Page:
This article, coupled with other, recent studies , , and , suggests that the degree of weight loss obtained and the health benefits of a low-carbohydrate diet may be greater than low-fat dietary interventions. Moreover, despite similar weight loss, the cholesterol changes appeared to be better than in a Mediterranean diet. Thus, even though there is concern about adverse cardiac and lipid effects of a high-fat, low-carbohydrate diet, the scientific data to date suggest no increased risk of cardiac effects and greater improvements in lipid profiles with 2-yr outcomes. Finally, although low-fat diets slow prostate cancer (PCa) growth in mice independent of weight loss  and , low-carbohydrate diets appear to slow experimental PCa growth as much as low-fat diets  and . Are these data strong enough to recommend low-carbohydrate diets to our overweight cancer patients?
Obesity is a major problem in the United States and is a rapidly growing problem in Europe. Given the cardiovascular benefits of weight loss, we believe it is reasonable for the urologist to council all overweight or obese patients to lose weight. For cancer patients, there appears to be a “teachable” moment shortly after diagnosis of cancer when patients are most receptive to lifestyle changes . As such, we believe it is helpful when counseling cancer patients about nutrition and lifestyle to encourage weight loss. Although not specifically examined in this study, certainly regular exercise is an important part of that advice. Regarding the best dietary approach, this study suggests one “might consider more than one dietary approach, according to individual preferences and metabolic needs, as long as the effort is sustained.” If patients are able to count calories and reduce daily caloric intake, then a low-fat or Mediterranean diet are reasonable options. However, cutting carbohydrates without specifically controlling meal portions also appears to be a reasonable and potentially more effective approach. In our opinion, the urologist may potentially play an extremely important role in patients’ diet and lifestyle decisions. In our experience, patients really do listen to what we suggest, and we have seen numerous patients drastically reducing their weight and improving their diet and exercise levels purely based on our suggestions. We feel the urologist should recommend weight loss to overweight patients and offer patients a referral to a nutritionist if they so desire. To do otherwise is a disservice to our patients.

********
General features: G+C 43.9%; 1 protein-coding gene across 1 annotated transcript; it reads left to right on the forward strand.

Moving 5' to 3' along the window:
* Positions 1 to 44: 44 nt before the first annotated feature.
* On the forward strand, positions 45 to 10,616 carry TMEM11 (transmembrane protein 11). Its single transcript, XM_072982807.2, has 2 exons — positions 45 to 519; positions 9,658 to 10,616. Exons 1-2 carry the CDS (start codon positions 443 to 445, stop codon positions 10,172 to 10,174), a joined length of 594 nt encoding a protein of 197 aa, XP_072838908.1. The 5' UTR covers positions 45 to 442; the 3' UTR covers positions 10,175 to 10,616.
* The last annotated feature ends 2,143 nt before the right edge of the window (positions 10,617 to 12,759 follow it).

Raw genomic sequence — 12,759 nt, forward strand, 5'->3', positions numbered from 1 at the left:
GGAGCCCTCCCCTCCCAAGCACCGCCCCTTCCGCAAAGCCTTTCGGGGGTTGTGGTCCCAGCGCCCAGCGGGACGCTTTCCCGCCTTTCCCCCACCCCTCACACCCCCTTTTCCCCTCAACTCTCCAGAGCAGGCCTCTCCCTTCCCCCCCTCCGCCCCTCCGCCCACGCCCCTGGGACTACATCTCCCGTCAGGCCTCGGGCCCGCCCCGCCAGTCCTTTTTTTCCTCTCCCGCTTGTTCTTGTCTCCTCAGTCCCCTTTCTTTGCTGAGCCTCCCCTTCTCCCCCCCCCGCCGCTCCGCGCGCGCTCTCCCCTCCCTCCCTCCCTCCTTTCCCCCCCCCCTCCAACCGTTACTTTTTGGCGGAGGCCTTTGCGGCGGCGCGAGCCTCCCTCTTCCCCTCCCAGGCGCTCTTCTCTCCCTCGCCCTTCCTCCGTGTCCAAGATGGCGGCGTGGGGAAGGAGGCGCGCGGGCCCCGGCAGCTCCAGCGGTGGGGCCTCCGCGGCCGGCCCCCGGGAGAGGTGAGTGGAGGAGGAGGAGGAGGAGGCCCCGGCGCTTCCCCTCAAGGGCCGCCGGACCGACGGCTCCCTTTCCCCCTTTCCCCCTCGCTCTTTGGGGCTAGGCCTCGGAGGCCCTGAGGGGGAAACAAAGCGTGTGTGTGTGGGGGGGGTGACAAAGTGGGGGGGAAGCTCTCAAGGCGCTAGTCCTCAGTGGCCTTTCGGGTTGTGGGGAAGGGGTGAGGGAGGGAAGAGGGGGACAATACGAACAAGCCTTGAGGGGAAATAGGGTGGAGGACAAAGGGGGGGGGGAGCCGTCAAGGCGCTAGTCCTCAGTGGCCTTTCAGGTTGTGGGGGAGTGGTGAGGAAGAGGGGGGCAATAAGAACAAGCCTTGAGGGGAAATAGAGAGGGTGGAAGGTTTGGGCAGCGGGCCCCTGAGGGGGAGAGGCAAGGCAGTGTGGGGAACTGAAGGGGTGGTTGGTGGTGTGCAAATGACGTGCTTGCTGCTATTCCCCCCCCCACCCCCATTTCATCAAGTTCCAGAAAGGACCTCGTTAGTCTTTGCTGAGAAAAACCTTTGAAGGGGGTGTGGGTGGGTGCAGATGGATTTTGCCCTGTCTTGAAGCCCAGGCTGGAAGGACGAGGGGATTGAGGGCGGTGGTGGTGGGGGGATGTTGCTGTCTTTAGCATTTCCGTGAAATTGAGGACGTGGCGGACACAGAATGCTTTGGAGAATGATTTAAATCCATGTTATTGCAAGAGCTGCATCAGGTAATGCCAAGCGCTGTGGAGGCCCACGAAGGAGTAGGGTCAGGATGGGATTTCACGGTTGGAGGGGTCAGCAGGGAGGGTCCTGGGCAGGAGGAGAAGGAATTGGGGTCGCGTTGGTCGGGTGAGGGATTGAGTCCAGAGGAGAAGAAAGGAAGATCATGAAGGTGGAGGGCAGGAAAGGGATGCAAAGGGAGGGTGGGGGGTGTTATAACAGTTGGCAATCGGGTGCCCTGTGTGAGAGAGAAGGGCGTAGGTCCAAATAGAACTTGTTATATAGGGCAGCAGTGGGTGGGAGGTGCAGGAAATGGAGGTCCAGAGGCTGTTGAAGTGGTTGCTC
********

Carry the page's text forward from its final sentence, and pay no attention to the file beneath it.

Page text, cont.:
Conflict of interest
The authors have nothing to disclose.
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Urology Section, Durham VA Medical Center, Durham NC and the Duke Prostate Center, Departments of Surgery and Pathology, Duke University School of Medicine, 2424 Erwin Rd, 6th Floor, Box 3850, Durham, NC 27710, USA
Urology Section, Greater Los Angeles Medical Center and the Department of Urology, UCLA School of Medicine, Los Angeles, CA, USA
© 2008 Published by Elsevier B.V.